Wednesday, January 6, 2016

CFP: Round Table: Paul Kingsnorth’s The Wake: Medievalism, Ecology, and Identity

Round Table: Paul Kingsnorth’s The Wake: Medievalism, Ecology, and Identity

Paul Kingsnorth’s Booker-Prize-longlisted novel The Wake (2014) is set in England in the years immediately after the Norman Conquest. Written in a constructed ‘shadow tongue’ (shorn of post-Conquest vocabulary) that evokes Anglo-Saxon English, it tells the story of a rebel band in East Anglia under the leadership of the fictional Buccmaster that parallels the historical rising led by Hereward the Wake. Kingsnorth is also well known as a writer and activist on globalization and  environmental issues.

The Wake presents fruitful but also problematic areas for discussion among scholars and activists - one reviewer has stated that “Anglo-Saxon scholars either love or hate” the work ( Questions to be addressed by an inter-disciplinary panel might include:

  • Does Kingsnorth’s use of a ‘shadow tongue’ overcome or strengthen the sense of the alienation between the Anglo-Saxon subject matter and his modern audience?
  • Is Kingsnorth’s evocation of Anglo-Saxon England a progressive statement of solidarity with indigenous peoples in the face of globalization, or a reactionary reinvention of a ‘Merrie England’ purified of modern and foreign influences?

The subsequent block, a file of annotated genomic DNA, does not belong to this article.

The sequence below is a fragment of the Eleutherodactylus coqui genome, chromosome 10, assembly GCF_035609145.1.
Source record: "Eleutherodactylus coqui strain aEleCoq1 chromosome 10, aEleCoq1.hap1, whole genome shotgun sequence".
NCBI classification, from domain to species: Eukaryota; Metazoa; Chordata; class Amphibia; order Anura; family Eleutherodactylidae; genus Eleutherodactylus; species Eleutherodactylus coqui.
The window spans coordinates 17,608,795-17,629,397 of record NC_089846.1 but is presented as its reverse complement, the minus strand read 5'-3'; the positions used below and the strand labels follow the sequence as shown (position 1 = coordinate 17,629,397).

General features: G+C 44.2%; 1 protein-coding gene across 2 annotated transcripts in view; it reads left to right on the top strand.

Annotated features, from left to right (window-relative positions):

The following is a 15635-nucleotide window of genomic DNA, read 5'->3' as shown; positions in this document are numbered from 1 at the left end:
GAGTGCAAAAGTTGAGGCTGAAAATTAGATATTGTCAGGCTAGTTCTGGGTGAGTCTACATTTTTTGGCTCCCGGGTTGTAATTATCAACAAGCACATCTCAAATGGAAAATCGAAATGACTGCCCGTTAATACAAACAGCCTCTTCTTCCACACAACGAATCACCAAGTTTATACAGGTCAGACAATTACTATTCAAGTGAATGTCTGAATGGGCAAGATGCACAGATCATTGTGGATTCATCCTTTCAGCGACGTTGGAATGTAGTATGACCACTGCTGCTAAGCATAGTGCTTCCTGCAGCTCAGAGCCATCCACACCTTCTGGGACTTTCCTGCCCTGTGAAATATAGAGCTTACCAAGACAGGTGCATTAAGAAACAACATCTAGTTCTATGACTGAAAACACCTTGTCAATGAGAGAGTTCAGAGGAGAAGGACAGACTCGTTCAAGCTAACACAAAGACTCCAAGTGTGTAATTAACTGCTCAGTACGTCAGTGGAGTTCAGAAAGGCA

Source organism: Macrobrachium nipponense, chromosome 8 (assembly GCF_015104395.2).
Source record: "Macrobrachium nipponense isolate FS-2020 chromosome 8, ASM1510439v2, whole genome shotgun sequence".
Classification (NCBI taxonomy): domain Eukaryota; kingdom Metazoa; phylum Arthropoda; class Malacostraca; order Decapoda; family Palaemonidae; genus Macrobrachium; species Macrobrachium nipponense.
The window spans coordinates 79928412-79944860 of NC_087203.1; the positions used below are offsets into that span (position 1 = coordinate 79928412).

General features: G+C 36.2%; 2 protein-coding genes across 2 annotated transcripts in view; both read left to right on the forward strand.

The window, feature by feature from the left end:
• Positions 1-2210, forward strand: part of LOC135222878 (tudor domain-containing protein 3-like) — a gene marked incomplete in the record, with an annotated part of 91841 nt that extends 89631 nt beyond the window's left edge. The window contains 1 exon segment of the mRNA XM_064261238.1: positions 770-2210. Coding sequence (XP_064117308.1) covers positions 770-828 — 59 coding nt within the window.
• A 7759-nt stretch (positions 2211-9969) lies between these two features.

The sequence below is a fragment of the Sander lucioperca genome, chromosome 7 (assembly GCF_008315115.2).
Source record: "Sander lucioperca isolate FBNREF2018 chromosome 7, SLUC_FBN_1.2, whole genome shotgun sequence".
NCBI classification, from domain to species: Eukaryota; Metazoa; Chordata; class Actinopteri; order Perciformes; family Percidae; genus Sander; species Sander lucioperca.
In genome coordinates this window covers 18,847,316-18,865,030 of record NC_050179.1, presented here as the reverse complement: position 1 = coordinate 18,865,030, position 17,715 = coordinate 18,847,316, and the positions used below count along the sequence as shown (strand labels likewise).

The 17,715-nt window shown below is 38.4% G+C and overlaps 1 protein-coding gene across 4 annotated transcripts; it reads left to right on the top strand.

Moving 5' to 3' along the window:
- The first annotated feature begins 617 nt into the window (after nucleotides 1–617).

• How far does Kingsnorth’s Buccmaster stand in the tradition of medieval and medievalist outlaws such as Robin Hood?
  • What does The Wake reveal about the relationship between medievalism, ecology, and (anti-) globalization?
I am looking for participants in a round table on Paul Kingsnorth's novel The Wake  for the International Conference on Medievalism, which will take place in Bamberg, Germany from 18-20 July, 2016. The theme may appear a little off-topic, but I hope you agree there is some considerable overlap with outlawry and the greenwood. 

Please reply to me on this email address, or my institutional email of I am looking for an inter-disciplinary panel, with participation from historians, linguists, literary scholars, creative writers of medievalism, and folklorists (and others!). Do not feel limited to my suggested questions - if you have read, or intend to read, Kingsnorth's The Wake, you may have other ideas that I have not covered below. I do not require a detailed proposal at this point, just a little about your area of scholarship / activity and some sense of what you would like to talk about.

Participation is, of course, dependent on my proposal for the round table being accepted by the conference organizers. I will let potential participants know as soon as I have confirmation or acceptance / rejection (so don't go booking flights to Germany just yet!).

Best wishes,

Mike Evans
Delta College